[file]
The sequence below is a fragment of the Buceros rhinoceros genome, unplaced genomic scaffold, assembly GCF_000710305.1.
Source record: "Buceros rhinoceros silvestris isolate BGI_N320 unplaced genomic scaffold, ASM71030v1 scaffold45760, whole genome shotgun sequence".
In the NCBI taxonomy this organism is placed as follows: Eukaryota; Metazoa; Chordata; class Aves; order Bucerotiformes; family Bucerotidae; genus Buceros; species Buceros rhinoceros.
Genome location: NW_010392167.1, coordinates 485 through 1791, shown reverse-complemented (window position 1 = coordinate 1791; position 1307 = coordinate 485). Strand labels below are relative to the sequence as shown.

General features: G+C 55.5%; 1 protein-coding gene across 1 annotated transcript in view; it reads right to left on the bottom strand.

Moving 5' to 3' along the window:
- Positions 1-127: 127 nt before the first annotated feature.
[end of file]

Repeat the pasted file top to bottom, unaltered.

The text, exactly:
The sequence below is a fragment of the Buceros rhinoceros genome, unplaced genomic scaffold, assembly GCF_000710305.1.
Source record: "Buceros rhinoceros silvestris isolate BGI_N320 unplaced genomic scaffold, ASM71030v1 scaffold45760, whole genome shotgun sequence".
In the NCBI taxonomy this organism is placed as follows: Eukaryota; Metazoa; Chordata; class Aves; order Bucerotiformes; family Bucerotidae; genus Buceros; species Buceros rhinoceros.
Genome location: NW_010392167.1, coordinates 485 through 1791, shown reverse-complemented (window position 1 = coordinate 1791; position 1307 = coordinate 485). Strand labels below are relative to the sequence as shown.

General features: G+C 55.5%; 1 protein-coding gene across 1 annotated transcript in view; it reads right to left on the bottom strand.

Moving 5' to 3' along the window:
- Positions 1-127: 127 nt before the first annotated feature.